Mr. Ham

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Mr. Ham last won the day on February 3 2016

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About Mr. Ham

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    Footballguy
  • Birthday 08/26/1971

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  1. Attended the funeral service for Joshua, the 5th grader who had been in the same 21 kid 2nd grade class of my Connor. The biggest difference was that we had Connor cremated and Joshua's service was open casket. Our memorial service didn't have Connor physically present. This isn't a topic I'd ever thought or wanted to have a nuanced opinion on, but there was a love and dimension of spirituality from having his remnants there, but also a dimension of overwhelming hold your breath sadness that I don't know I could have taken. Like Connor, we lost a beautiful, brilliant and much loved boy. Joshua was an award winning artist, musician and gifted athlete. By all accounts, we was a prototypical good kid. Thoughtful, excellent student. His teacher euologized him. Every morning his kids give thanks for something, and the morning he died, Joshua was thankful for the science lessons they had planned for the day. Like Connor, what did we lose! Must have been 400-500 people there. Once again, our community has come together, and is shocked. Childhood cariac deaths are something I'd like to see become an anachronism as soon as possible. Thank you to those who have given. Your donations do make a difference.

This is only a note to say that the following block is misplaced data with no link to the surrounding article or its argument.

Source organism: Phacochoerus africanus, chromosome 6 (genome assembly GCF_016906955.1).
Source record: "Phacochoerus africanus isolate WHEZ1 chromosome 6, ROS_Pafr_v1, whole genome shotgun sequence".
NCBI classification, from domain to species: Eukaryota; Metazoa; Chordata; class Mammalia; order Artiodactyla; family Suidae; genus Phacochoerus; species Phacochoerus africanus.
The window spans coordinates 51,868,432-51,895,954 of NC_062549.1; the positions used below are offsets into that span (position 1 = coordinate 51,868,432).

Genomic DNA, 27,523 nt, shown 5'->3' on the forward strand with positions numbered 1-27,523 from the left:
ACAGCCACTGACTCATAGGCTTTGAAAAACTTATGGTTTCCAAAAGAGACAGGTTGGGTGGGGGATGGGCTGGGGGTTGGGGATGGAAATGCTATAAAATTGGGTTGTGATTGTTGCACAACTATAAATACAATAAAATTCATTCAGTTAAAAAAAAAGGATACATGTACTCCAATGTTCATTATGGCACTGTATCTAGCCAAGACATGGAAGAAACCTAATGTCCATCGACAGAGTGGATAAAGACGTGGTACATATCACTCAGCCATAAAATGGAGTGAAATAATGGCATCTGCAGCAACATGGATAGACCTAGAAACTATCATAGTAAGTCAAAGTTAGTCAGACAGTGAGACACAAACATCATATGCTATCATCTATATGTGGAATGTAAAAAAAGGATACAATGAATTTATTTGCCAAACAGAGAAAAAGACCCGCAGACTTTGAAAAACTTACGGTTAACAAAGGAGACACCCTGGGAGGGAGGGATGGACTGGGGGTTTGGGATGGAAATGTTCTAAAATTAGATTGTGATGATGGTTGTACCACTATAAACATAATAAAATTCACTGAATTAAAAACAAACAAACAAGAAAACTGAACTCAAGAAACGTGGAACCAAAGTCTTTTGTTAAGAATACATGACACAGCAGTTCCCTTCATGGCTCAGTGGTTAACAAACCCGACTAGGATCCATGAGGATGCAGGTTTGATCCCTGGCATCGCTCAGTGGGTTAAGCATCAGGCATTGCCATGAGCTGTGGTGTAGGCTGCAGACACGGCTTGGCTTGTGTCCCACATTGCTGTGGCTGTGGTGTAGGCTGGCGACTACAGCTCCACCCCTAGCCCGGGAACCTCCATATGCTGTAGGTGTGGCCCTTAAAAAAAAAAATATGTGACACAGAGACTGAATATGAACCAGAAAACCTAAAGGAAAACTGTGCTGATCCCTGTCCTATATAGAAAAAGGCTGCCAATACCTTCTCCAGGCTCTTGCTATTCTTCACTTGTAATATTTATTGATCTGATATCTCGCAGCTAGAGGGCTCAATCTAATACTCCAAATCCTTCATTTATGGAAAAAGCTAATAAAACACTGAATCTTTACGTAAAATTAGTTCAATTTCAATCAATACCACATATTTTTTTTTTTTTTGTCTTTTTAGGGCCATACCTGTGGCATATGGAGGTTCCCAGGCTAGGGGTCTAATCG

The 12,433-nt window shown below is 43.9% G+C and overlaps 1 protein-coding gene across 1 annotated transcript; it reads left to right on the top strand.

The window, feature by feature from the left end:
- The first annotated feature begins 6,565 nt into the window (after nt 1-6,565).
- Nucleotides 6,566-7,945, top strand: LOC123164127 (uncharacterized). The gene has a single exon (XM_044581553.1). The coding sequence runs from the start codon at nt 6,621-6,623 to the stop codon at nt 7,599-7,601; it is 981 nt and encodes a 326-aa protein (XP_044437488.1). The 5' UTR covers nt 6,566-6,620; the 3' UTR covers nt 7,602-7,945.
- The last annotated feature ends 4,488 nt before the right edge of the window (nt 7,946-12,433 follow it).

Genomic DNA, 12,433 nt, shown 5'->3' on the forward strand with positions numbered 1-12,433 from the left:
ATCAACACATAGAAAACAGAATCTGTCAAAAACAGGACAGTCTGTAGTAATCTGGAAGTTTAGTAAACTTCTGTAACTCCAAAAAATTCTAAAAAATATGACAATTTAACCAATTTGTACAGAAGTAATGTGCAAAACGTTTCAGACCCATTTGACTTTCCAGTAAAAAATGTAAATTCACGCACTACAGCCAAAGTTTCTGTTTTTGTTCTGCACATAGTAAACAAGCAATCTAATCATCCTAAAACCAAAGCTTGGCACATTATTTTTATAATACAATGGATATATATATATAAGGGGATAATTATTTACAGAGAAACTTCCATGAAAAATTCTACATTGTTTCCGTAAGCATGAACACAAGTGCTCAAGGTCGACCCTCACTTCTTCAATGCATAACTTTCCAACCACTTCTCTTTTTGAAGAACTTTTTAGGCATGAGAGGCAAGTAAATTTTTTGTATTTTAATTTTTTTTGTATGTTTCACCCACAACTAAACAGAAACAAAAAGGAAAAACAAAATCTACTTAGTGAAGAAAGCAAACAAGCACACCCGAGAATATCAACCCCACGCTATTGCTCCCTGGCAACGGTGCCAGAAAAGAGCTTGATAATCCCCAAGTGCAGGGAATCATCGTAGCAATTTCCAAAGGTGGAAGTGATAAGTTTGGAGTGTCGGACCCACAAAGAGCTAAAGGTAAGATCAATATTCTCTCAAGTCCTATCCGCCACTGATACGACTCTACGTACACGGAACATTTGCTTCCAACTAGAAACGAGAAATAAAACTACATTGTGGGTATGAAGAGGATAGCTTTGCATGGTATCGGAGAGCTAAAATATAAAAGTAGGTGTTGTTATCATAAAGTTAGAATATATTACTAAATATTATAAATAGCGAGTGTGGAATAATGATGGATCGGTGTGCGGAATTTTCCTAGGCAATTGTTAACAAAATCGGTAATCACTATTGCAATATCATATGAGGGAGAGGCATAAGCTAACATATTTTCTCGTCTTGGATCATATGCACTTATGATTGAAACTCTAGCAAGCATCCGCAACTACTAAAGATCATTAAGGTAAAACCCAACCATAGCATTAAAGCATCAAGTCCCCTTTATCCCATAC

2. Just fixed formatting issues if you want to recopy and paste. Want to stress how incredibly good a mother my wife is, and how involved we are with our children. She listened to what the doctor told her. She followed up and called the nurse, asked sensible questions and followed the recommendations. It's increasingly crucial to advocate for your children's healthcare. (And your own for that matter). People and systems are flawed, and normalize around the expected. This information is something I'd like all parents to have in their back pocket. ...Now off to the memorial service for a ten year old.